New Madame Butterfly production takes flight at Detroit Opera.
By Graham Mitchell and Elizabeth Mitchell
DETROIT, MI–Detroit Opera kicked off their 2023-2024 season with an innovative, thought-provoking production of Giacomo Puccini’s masterpiece, Madame Butterfly.
The opera will also be performed October 13 and October a5. Tickets can be purchased here.
For over 100 years, the telling of an American Naval officer and his dalliance with a young Japanese girl (marrying and deserting her) has been told through the lens of the white, male perspective. Looking to tell this story from a new and more representational perspective, Artistic Director Yuval Sharon brought together an entirely Japanese and Japanese-American creative team led by Stage Director, Matthew Ozawa and Conductor Kensho Watanabe.
Sharon says, “Productions like this one…always remind us that this opera is not a documentary. The fantasy of Japan and Puccini’s perspective is evoked in contemporary terms as Pinkerton visits a Japan that is, literally, virtual reality. The story of Pinkerton, an American playboy tourist is incapable of imagining consequences to his actions, is not romanticized in this production: instead, the limitations of his empathy prove to be disastrous as he faces life beyond his VR headset. We in the audience are asked to consider our own implications as spectators, who have likely seen productions of Butterfly presented with a less-than-empathetic reliance on stereotype.”
With this in mind, Ozawa takes us to a new, virtual reality world of Madame Butterfly – one that Pinkerton himself creates and controls. The opera begins in a picture-box apartment complete with stereotypical Japanese décor and a gaming chair center stage. As Pinkerton, wonderfully sung by Eric Taylor, puts on the VR headset and grabs the controls we are transported into the world of fantasized Japan. Goro (Julius Ahn) emerges as “Game Master” from a red, rising sun opening in the wall, inviting Pinkerton to join the game. From the moment the curtain rises, the audience knows this will not be a traditional production.
The visual experience is incredible with amazing sets designed by dots – a multi-disciplinary design collective with artists Santiago Orjuela-Laverde, Andrew Moerdyk, and Kimie Nishikawa. The apartment never leaves the stage, but opens to reveal Pinkerton’s Japanese fantasy, complete with ornamental gardens, Mt. Fuji, paper lanterns, and a traditional Japanese house. Every set and moment of the production is masterfully lit by lighting designer Yuki Nakase Link, including LED strip lighting reminiscent of the movie Tron. Beautiful pink lanterns enhance the romance between Pinkerton and Butterfly at the end of Act One. Stunning costumes by Maiko Matsushima combine traditional Japanese dress with video game/anime influences. This aesthetic continues with colorful, imaginative wigs and makeup by Joanne Middleton-Weaver.
Not to be outdone, the musical direction of this production is sensational. Conductor Kensho Watanabe masterfully leads the orchestra and cast, delivering every shining moment in Puccini’s score. Karah Son sings the role of Butterfly with grace, passion, and elegance. With soaring high notes and expressive musicality, Son’s “Un bel di” in Act Two is a triumph. Additionally, the Flower Duet between Butterfly and Suzuki (Kristen Choi) is a musical highlight with their voices blending beautifully during this sweet moment of sisterhood. The chorus, under the direction of Suzanne Mallory Acton, is flawless; their Humming Chorus in the second act stands out with delicate, shimmering artistry.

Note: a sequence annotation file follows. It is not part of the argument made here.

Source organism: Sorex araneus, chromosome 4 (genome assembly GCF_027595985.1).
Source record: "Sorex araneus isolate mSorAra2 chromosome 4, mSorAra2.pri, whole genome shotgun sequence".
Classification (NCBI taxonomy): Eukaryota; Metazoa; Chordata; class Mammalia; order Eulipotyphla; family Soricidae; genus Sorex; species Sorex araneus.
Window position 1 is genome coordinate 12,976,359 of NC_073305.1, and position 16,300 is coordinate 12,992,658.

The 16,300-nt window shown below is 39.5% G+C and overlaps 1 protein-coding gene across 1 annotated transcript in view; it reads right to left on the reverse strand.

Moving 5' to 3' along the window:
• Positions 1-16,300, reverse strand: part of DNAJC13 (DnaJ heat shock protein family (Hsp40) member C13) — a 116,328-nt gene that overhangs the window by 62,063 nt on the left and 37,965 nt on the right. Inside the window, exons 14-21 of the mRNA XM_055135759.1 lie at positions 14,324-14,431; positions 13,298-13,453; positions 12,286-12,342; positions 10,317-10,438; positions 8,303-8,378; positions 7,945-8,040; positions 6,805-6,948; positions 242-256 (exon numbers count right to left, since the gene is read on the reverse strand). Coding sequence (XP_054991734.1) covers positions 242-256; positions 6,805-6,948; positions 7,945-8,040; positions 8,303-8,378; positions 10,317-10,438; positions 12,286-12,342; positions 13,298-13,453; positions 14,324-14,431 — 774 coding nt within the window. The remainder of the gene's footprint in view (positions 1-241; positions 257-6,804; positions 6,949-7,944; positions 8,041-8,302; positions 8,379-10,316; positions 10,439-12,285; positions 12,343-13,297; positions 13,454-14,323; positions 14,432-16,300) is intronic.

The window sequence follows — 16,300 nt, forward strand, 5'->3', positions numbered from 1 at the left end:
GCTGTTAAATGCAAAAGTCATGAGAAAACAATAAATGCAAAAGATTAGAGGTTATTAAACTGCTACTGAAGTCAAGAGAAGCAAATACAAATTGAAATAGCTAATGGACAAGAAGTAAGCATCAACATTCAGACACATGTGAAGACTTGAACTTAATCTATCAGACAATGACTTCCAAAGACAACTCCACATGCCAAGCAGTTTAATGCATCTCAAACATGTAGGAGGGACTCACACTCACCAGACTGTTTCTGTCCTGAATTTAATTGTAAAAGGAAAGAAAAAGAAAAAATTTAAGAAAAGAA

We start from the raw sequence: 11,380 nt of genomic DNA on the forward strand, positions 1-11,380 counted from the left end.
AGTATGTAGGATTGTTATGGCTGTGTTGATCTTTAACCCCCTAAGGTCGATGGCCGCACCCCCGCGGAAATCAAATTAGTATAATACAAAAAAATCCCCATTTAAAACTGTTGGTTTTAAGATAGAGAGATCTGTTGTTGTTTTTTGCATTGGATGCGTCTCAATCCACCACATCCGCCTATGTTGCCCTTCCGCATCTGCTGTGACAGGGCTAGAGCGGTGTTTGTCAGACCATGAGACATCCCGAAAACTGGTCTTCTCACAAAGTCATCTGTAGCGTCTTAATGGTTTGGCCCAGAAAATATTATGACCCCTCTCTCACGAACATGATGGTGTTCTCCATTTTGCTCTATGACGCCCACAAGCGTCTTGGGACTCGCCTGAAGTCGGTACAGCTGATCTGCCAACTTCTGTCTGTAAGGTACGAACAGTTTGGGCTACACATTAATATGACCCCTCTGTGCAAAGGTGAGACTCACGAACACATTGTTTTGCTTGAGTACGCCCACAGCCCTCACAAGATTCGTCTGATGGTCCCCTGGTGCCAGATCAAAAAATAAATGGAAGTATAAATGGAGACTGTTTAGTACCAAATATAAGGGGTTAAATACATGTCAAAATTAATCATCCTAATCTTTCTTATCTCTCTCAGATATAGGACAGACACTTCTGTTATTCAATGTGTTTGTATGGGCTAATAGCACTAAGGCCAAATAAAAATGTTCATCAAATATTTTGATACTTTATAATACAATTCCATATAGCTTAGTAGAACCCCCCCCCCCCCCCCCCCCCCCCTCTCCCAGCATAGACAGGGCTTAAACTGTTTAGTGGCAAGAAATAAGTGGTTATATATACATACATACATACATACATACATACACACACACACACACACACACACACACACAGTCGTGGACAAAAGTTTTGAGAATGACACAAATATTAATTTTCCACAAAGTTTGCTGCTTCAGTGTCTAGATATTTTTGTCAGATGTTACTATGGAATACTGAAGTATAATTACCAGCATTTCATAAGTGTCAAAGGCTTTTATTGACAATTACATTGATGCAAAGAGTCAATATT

Ozawa’s concept is particularly successful in Act One. It makes sense that Pinkerton is so easily dismissive of Butterfly’s future and feelings, as she is merely a product of his VR fantasy. The characters are introduced as they would be in a video game, even standing motionless when they are “paused.” The VR friend character of Sharpless (Nmon Ford) warns Pinkerton that Butterfly is in love with him and not to be callous with her feelings. Pinkerton, though, ignores his words and, instead, mindlessly enjoys the world of his creation. Ford brings depth to Sharpless as he moves from commanding to sympathetic tones.
Unfortunately, the direction of Act Two was not as clear or dramatically strong as the preceding act. One of the most important aspects of the second act in a traditional production is the focus on Butterfly’s humanity. We see her struggle against the world, keeping faith in her love, her hope, and her dreams. We also discover that she is a mother trying to make a better world for her child. This real-world focus on her plight was disrupted by the VR concept. We were often distracted by the director’s addition of Pinkerton wandering around the stage as an ‘invisible’ observer manipulating the game and taking focus away from Butterfly’s journey. Reading Ozawa’s notes, this was intentional to, “…amplify that her story has been seen through the lens of a white man, Pinkerton.” However, this made Butterly more of a two-dimensional character without the human complexity that makes us love her. The ending of this production was quite perplexing and did not deliver the heart-wrenching ‘gut-punch’ that we usually feel.
We highly recommend seeing Madame Butterfly at Detroit Opera, as this production is an exciting and unusual take on a classic story. What we love about theater is that it provokes new ways of thinking and we have been thinking about Ozawa’s vision since opening night. You will love the music and the artistic design as you step into Pinkerton’s VR fantasy.